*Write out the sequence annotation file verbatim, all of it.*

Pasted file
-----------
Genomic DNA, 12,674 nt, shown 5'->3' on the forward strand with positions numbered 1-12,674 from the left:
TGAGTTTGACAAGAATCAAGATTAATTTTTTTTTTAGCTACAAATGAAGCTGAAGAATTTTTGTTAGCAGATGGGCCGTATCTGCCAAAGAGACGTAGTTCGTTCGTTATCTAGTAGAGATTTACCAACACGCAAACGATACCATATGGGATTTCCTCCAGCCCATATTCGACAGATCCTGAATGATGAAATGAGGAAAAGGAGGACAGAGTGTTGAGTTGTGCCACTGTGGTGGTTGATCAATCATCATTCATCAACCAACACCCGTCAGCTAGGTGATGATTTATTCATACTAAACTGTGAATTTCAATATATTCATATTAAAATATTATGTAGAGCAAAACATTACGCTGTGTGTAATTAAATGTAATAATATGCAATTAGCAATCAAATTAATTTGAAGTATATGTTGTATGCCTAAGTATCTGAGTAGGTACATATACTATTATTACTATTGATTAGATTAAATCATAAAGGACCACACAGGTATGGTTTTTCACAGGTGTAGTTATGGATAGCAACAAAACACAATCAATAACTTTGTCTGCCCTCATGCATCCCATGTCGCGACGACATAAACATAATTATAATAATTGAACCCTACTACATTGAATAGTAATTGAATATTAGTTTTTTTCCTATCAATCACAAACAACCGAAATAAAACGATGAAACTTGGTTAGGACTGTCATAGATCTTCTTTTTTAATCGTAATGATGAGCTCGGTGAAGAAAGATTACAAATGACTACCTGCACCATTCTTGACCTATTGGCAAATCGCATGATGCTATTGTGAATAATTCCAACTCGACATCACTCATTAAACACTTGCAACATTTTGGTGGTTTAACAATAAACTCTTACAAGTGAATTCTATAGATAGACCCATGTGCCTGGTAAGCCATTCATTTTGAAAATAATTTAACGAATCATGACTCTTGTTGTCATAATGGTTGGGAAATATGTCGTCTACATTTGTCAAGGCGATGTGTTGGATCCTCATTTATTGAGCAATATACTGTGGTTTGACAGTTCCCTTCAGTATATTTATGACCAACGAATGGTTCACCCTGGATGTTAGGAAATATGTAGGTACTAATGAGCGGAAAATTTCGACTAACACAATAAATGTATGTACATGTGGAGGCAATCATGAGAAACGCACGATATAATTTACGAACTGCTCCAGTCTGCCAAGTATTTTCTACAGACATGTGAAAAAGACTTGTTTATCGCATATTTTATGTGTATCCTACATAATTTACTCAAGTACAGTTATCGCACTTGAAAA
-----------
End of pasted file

Genomic DNA, 12,674 nt, shown 5'->3' on the forward strand with positions numbered 1-12,674 from the left:
TGAGTTTGACAAGAATCAAGATTAATTTTTTTTTTAGCTACAAATGAAGCTGAAGAATTTTTGTTAGCAGATGGGCCGTATCTGCCAAAGAGACGTAGTTCGTTCGTTATCTAGTAGAGATTTACCAACACGCAAACGATACCATATGGGATTTCCTCCAGCCCATATTCGACAGATCCTGAATGATGAAATGAGGAAAAGGAGGACAGAGTGTTGAGTTGTGCCACTGTGGTGGTTGATCAATCATCATTCATCAACCAACACCCGTCAGCTAGGTGATGATTTATTCATACTAAACTGTGAATTTCAATATATTCATATTAAAATATTATGTAGAGCAAAACATTACGCTGTGTGTAATTAAATGTAATAATATGCAATTAGCAATCAAATTAATTTGAAGTATATGTTGTATGCCTAAGTATCTGAGTAGGTACATATACTATTATTACTATTGATTAGATTAAATCATAAAGGACCACACAGGTATGGTTTTTCACAGGTGTAGTTATGGATAGCAACAAAACACAATCAATAACTTTGTCTGCCCTCATGCATCCCATGTCGCGACGACATAAACATAATTATAATAATTGAACCCTACTACATTGAATAGTAATTGAATATTAGTTTTTTTCCTATCAATCACAAACAACCGAAATAAAACGATGAAACTTGGTTAGGACTGTCATAGATCTTCTTTTTTAATCGTAATGATGAGCTCGGTGAAGAAAGATTACAAATGACTACCTGCACCATTCTTGACCTATTGGCAAATCGCATGATGCTATTGTGAATAATTCCAACTCGACATCACTCATTAAACACTTGCAACATTTTGGTGGTTTAACAATAAACTCTTACAAGTGAATTCTATAGATAGACCCATGTGCCTGGTAAGCCATTCATTTTGAAAATAATTTAACGAATCATGACTCTTGTTGTCATAATGGTTGGGAAATATGTCGTCTACATTTGTCAAGGCGATGTGTTGGATCCTCATTTATTGAGCAATATACTGTGGTTTGACAGTTCCCTTCAGTATATTTATGACCAACGAATGGTTCACCCTGGATGTTAGGAAATATGTAGGTACTAATGAGCGGAAAATTTCGACTAACACAATAAATGTATGTACATGTGGAGGCAATCATGAGAAACGCACGATATAATTTACGAACTGCTCCAGTCTGCCAAGTATTTTCTACAGACATGTGAAAAAGACTTGTTTATCGCATATTTTATGTGTATCCTACATAATTTACTCAAGTACAGTTATCGCACTTGAAAA